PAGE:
Setting a consumer’s message listener to null removes any message listener previously associated with it:


    The consumer’s getMessageListener method returns its current message listener (or null if there is none):

    MyMessageListener  myListener = myConsumer.getMessageListener();

Acknowledging Messages

If you have specified client-acknowledge as your session’s acknowledgment mode (see Acknowledgment Modes), it is your client application’s responsibility to explicitly acknowledge each message it receives. If you have received the message synchronously, using a message consumer’s receive (or receiveNoWait) method, you should process the message first and then acknowledge it; if you have received it asynchronously, your message listener’s onMessage method should acknowledge the message after processing it. This ensures that the message broker will not delete the message from persistent storage until processing is complete.

Note –

In a transacted session (see Transacted Sessions), there is no need to acknowledge a message explicitly: the session’s acknowledgment mode is ignored and all acknowledgment processing is handled for you automatically by the Message Queue client runtime. In this case, the session’s getAcknowledgeMode method will return the special constant Session.SESSION_TRANSACTED.

Table 2–16 shows the methods available for acknowledging a message. The most general is acknowledge, defined in the standard JMS interface javax.jms.Message:


This acknowledges all unacknowledged messages consumed by the session up to the time of call. You can use this method to acknowledge each message individually as you receive it, or you can group several messages together and acknowledge them all at once by calling acknowledge on the last one in the group.

Table 2–16 Message Acknowledgment Methods




Acknowledge all unacknowledged messages for session 


Acknowledge this message only 


Acknowledge all unacknowledged messages through this one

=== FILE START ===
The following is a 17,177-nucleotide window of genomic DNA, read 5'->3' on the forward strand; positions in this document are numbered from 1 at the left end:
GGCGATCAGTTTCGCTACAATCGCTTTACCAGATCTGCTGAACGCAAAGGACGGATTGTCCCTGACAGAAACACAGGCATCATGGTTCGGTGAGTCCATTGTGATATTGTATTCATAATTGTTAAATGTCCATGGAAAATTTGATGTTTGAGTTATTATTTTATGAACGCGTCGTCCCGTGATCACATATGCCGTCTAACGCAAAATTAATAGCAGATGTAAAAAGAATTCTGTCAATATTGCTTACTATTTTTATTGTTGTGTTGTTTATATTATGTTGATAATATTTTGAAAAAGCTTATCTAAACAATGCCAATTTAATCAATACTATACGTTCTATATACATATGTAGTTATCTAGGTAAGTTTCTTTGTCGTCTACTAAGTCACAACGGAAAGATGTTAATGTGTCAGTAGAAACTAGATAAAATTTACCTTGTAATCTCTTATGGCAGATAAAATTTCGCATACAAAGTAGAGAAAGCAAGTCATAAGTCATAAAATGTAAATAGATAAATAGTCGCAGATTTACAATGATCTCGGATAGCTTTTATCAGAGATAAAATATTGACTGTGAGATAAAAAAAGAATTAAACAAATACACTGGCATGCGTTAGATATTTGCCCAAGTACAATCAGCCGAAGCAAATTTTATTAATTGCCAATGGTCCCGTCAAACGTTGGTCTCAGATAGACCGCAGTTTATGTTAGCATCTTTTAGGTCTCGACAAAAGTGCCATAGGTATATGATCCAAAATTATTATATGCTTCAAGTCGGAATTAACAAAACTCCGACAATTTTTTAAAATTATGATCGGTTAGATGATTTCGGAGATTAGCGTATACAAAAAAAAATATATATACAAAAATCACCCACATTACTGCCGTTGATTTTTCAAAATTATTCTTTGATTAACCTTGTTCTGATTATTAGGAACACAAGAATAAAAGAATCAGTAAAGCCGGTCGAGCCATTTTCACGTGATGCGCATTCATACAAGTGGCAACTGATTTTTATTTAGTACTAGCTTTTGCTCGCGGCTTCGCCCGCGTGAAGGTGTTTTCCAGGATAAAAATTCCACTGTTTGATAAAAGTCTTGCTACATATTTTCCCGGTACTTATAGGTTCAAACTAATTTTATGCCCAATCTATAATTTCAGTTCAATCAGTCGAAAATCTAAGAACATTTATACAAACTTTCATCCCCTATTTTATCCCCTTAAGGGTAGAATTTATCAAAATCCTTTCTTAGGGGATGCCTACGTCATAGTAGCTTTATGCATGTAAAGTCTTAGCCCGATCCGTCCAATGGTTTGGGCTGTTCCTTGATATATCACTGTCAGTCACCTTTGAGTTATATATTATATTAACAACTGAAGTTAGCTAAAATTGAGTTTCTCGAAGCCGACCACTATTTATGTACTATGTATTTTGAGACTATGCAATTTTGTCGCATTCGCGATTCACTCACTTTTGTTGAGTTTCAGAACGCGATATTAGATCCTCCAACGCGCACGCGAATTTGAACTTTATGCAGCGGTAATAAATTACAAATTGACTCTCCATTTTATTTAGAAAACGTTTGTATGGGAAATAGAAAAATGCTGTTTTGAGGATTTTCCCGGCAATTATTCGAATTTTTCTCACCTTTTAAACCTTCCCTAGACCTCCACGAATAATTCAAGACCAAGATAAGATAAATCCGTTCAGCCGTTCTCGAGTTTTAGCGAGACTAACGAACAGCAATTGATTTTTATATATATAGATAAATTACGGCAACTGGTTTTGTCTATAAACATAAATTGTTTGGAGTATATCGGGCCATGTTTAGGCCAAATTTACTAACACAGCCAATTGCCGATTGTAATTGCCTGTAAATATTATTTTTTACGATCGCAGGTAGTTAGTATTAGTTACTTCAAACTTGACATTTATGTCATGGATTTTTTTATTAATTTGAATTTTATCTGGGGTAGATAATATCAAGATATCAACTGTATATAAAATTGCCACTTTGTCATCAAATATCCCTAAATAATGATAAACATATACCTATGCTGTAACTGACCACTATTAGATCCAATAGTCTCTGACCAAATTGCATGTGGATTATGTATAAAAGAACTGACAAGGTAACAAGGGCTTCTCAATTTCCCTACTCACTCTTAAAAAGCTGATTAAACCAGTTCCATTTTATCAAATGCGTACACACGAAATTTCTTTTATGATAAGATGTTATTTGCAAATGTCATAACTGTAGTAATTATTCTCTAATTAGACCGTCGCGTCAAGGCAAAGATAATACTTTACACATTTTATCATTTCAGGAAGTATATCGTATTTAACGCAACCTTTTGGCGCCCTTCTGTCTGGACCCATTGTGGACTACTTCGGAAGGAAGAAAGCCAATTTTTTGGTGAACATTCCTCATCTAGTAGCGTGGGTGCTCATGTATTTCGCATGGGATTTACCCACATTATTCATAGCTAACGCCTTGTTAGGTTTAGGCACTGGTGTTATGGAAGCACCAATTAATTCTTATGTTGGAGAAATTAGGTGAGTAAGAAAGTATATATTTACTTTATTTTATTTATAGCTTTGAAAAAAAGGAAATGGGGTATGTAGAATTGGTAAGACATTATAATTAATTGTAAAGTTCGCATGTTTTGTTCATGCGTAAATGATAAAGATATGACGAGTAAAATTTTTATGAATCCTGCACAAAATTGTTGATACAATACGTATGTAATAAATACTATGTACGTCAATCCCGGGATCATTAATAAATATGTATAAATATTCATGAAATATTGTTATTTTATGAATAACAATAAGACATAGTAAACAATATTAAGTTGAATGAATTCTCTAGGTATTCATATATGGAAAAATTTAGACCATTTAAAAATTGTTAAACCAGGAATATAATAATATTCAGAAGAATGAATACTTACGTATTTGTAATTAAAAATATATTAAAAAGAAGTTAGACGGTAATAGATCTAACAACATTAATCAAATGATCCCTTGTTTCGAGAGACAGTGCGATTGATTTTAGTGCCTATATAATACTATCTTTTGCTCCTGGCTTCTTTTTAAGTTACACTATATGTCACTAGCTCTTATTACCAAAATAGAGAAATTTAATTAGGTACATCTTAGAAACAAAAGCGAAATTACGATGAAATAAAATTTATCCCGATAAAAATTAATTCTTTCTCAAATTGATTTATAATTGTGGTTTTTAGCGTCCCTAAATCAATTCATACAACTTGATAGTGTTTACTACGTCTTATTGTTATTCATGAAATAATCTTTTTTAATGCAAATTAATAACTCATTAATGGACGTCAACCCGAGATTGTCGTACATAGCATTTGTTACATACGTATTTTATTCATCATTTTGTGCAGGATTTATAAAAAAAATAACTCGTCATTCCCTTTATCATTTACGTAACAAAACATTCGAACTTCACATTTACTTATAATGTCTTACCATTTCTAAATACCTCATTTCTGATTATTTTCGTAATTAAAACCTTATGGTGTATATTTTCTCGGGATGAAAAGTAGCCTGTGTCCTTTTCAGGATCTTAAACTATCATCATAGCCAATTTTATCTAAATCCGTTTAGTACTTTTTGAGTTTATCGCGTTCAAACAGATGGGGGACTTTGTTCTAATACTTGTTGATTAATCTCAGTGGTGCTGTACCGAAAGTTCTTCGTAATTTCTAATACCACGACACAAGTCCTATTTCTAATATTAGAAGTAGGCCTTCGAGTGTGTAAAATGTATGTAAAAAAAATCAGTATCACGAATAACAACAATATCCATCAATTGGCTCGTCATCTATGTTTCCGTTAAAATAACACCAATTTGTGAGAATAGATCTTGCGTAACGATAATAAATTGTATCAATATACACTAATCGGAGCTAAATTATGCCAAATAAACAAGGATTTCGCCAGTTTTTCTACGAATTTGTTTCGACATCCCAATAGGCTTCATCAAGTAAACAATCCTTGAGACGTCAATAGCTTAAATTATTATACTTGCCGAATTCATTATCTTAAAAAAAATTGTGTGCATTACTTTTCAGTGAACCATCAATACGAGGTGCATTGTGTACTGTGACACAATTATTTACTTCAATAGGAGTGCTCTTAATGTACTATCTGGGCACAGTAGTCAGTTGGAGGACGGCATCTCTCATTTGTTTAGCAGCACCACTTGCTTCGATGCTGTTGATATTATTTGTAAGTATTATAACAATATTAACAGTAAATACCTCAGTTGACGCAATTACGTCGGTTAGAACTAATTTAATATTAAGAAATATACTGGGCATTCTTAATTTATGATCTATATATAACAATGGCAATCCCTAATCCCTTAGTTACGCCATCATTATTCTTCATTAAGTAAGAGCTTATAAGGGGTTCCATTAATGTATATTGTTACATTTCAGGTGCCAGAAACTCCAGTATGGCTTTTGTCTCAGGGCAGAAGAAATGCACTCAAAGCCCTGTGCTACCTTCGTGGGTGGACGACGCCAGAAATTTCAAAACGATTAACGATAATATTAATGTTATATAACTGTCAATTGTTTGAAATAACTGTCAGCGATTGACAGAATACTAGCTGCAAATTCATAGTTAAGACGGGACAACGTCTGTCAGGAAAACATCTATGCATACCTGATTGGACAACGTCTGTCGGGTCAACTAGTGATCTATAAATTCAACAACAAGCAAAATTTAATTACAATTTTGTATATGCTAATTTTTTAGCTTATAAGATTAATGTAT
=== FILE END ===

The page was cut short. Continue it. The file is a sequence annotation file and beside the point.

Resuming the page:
The Message Queue version of the Message interface, defined in the package com.sun.messaging.jms, adds two more methods that provide more flexible control over which messages you acknowledge. The acknowledgeThisMessage method just acknowledges the single message for which it is called, rather than all messages consumed by the session; acknowledgeUpThroughThisMessage acknowledges the message for which it is called and all previous messages; messages received after that message remain unacknowledged.

Browsing Messages

If the destination from which you are consuming messages is a point-to-point queue, you can use a queue browser to examine the messages in the queue without consuming them. The session method createBrowser creates a browser for a specified queue:

QueueBrowser  myBrowser = mySession.createBrowser(myDest);

The method will throw an exception (InvalidDestinationException) if you try to pass it a topic destination instead of a queue. You can also supply a selector string as an optional second argument:

String        mySelector = "/* Text of selector here */";
QueueBrowser  myBrowser  = mySession.createBrowser(myDest, mySelector);

Table 2–17 shows the methods defined in the QueueBrowser interface. The getQueue and getMessageSelector methods return the browser’s queue and selector string, respectively.

Table 2–17 Queue Browser Methods




Get queue from which this browser reads 


Get message selector 


Get enumeration of all messages in the queue 


Close browser 

The most important queue browser method is getEnumeration, which returns a Java enumeration object that you can use to iterate through the messages in the queue, as shown in Example 2–4.

Example 2–4 Browsing a Queue

Enumeration  queueMessages = myBrowser.getEnumeration();
Message      eachMessage;

while ( queueMessages.hasMoreElements() )
  { eachMessage = queueMessages.nextElement();
    /* Do something with the message */

The browser’s close method closes it when you’re through with it:


Closing a Consumer

As a matter of good programming practice, you should close a message consumer when you have no further need for it. Closing a session or connection automatically closes all consumers associated with it; to close a consumer without closing the session or connection to which it belongs, you can use its close method:


For a consumer that is a nondurable topic subscriber, this terminates the flow of messages to the consumer. However, if the consumer is a queue receiver or a durable topic subscriber, messages will continue to be accumulated for the destination and will be delivered the next time a consumer for that destination becomes active. To terminate a durable subscription permanently, call its session’s unsubscribe method with the subscriber name as an argument: